Radstock reel

Also known as Radstock Jig, The Radstock.

There are 6 recordings of this tune.

Radstock has been added to 3 tune sets.

Radstock has been added to 19 tunebooks.

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One setting

X: 1
T: Radstock
R: reel
M: 4/4
L: 1/8
K: Amix
=c4 E3=F|G2G2 G4|A2AB =cBcd|e2e2 A4|
A2AB =cBcd|e2ef g2fg|afdf egec|A2A2 A4||
g2g2 gfed|cdef g2gf|e2a2 a3g|e2a2 a2ef|
g2ga gfed|cdef g2fg|afdf egec|A2A>G A4||

Four comments


I’ve been taught this tune by my teacher, whose band plays it at gigs. Radstock is a very old town south of Bath in Somerset.
It is a single reel, 8+8 with no repeats. It’s full name is “The Radstock Jig”, “jig” in this case presumably being a centuries-old usage referring to lively leaping and jumping dances, and reflects the age of the tune.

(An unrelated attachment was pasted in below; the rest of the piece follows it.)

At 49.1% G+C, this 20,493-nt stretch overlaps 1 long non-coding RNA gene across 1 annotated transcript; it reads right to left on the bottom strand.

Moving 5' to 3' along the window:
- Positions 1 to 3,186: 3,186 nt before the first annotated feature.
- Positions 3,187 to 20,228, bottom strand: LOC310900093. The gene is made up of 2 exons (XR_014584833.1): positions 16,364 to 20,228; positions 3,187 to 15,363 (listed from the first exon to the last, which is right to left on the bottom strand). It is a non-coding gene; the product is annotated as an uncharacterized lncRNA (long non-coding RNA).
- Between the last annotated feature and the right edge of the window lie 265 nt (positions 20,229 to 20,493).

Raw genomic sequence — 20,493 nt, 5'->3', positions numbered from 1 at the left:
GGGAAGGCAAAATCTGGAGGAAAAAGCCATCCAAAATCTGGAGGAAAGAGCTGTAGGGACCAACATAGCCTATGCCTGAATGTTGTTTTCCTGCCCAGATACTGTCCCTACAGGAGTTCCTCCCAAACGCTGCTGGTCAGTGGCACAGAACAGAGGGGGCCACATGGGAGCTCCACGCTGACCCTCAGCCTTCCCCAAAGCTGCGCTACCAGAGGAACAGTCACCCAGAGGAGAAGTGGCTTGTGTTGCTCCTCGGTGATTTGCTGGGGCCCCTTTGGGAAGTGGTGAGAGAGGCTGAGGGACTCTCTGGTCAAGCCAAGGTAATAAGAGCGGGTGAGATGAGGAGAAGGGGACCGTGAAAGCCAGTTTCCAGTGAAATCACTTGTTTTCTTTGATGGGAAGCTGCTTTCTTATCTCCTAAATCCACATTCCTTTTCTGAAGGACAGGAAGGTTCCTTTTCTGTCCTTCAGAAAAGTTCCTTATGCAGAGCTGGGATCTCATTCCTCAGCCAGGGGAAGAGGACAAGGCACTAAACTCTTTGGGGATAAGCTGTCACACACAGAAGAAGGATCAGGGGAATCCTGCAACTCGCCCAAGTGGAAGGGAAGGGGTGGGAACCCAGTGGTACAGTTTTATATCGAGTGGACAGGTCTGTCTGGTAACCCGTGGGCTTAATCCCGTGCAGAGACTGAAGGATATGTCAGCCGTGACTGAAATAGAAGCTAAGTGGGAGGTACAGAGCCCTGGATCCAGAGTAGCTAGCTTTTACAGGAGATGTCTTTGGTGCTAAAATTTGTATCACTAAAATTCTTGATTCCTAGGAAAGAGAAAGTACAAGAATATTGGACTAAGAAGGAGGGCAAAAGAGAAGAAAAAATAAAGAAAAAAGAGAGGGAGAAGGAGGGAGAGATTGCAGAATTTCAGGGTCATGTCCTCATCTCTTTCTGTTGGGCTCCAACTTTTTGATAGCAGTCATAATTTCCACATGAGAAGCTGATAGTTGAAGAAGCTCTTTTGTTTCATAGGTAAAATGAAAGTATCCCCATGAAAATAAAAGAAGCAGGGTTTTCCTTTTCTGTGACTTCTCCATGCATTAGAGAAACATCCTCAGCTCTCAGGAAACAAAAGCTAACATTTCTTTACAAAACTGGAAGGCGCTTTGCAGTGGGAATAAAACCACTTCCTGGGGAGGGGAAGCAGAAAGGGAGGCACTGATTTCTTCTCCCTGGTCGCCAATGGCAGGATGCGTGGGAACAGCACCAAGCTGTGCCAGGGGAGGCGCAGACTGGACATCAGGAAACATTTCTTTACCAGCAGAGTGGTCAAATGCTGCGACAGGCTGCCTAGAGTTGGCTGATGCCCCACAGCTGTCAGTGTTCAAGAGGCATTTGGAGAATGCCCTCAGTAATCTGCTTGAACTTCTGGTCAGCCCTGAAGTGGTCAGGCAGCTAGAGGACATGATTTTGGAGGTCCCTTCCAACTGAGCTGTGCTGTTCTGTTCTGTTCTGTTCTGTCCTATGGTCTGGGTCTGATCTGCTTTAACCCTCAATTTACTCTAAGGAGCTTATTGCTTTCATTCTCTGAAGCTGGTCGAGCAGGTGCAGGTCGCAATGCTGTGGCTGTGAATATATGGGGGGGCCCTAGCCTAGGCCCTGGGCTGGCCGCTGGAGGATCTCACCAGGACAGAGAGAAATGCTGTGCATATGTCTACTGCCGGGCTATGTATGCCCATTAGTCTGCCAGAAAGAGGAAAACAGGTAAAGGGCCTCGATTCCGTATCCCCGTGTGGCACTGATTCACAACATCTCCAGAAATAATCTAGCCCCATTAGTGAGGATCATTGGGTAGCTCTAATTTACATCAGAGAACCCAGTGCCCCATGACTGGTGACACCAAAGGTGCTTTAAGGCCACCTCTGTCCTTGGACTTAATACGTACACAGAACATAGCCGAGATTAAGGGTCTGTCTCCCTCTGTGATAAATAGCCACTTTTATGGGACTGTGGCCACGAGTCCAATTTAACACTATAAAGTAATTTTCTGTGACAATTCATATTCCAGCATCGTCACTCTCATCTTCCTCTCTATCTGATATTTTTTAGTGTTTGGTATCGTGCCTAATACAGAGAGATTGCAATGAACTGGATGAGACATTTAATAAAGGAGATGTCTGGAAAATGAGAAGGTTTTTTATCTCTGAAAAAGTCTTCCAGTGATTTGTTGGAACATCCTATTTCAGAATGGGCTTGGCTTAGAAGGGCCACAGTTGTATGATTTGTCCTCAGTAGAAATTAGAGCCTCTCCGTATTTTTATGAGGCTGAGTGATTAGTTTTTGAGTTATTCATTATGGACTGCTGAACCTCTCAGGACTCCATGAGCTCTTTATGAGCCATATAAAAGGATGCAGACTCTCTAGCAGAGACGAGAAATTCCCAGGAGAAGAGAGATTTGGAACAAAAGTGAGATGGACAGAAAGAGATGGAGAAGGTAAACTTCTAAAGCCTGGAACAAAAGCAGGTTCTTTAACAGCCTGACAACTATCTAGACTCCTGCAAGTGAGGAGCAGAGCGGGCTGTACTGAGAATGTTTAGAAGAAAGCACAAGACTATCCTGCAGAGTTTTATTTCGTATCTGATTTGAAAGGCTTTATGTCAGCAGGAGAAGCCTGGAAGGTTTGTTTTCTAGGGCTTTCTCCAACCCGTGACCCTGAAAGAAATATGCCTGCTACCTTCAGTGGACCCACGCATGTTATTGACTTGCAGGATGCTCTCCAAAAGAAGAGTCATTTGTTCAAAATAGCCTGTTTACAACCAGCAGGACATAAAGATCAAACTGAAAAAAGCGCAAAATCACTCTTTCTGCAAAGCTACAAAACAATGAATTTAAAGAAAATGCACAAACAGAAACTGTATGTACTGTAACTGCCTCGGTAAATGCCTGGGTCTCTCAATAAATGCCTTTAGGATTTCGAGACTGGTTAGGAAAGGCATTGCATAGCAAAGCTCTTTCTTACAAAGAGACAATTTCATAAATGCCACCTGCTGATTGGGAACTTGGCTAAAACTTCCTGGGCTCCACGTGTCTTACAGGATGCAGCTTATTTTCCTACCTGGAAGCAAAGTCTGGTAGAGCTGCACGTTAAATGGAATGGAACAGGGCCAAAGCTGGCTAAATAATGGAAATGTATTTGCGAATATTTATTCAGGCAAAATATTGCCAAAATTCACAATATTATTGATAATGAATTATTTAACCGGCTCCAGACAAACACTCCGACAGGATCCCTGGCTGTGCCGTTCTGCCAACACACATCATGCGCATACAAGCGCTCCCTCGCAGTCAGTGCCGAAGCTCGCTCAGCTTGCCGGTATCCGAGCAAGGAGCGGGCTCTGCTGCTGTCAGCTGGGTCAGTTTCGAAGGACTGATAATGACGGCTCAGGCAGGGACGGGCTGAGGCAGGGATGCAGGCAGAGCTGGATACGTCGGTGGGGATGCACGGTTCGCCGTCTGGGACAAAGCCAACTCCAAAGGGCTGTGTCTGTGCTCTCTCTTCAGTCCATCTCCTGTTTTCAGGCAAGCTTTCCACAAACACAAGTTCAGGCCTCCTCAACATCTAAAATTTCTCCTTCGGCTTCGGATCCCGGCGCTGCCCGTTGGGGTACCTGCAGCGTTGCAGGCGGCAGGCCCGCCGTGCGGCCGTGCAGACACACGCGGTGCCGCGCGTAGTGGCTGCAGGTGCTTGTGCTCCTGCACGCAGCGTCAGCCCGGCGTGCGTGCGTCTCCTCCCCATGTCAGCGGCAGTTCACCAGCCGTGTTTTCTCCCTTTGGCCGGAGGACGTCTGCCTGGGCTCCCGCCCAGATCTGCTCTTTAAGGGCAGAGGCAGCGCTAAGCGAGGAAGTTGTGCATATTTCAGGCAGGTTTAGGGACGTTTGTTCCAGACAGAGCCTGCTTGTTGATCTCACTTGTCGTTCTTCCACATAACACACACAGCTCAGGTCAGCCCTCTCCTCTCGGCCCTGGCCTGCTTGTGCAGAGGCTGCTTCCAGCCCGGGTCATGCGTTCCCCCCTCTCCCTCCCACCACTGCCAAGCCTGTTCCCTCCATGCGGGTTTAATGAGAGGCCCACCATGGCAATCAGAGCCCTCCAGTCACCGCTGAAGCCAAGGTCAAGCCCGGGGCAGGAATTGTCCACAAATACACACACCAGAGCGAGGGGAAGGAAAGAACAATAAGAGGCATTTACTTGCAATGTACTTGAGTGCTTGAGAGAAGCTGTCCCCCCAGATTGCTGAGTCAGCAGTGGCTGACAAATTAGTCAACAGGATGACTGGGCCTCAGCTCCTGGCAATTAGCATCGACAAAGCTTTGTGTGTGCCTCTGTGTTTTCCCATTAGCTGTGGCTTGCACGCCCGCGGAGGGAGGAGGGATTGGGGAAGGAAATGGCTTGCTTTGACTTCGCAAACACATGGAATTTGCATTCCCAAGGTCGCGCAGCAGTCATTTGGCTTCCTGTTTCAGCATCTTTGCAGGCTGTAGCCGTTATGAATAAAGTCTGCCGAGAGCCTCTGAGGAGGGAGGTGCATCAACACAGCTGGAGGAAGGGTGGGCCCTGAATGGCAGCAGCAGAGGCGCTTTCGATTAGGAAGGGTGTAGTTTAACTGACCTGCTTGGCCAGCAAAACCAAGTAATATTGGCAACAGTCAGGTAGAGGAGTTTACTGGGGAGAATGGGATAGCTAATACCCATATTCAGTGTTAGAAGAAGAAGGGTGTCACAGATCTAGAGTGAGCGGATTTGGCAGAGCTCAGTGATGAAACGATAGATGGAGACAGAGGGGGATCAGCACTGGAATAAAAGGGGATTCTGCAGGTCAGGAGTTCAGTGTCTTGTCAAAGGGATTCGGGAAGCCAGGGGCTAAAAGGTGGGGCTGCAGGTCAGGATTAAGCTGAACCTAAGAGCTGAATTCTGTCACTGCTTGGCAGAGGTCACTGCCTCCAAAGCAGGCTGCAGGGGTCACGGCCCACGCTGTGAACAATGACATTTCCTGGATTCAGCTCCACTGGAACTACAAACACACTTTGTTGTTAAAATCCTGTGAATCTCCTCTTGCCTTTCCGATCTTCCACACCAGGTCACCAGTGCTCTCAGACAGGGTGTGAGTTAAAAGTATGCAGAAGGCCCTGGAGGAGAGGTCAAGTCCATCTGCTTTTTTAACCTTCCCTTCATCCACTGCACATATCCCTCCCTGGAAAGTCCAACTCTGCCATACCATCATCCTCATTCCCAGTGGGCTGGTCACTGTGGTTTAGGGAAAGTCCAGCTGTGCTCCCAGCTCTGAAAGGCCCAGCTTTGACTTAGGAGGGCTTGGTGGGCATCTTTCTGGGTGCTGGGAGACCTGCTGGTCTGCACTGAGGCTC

The tune is distinctive in that it starts in Cmaj, progresses to G and Amin, and then settles down in Amix.
Last time through it’s nice to play the final bar as |A2A>G A4||, giving a slight Bartokian flavour.


My teacher thinks it’s more of an old set dance than a reel as known today.

Radstock JIg

This is a version of “Poll Ha’penny”. “Jig” meant a solo dance - in this case probably a stepdance - in England, and I suspect James Higgins (from whom Cecil Sharp collected he tune) played it as a hornpipe (but at reel speed in the sounthern English fashion).

Another recording

Another recording of the tune is on 2005’s “Duck Soup” by the Sussex band of the same name: Dan Quinn, Adam Bushell and Ian Kearey.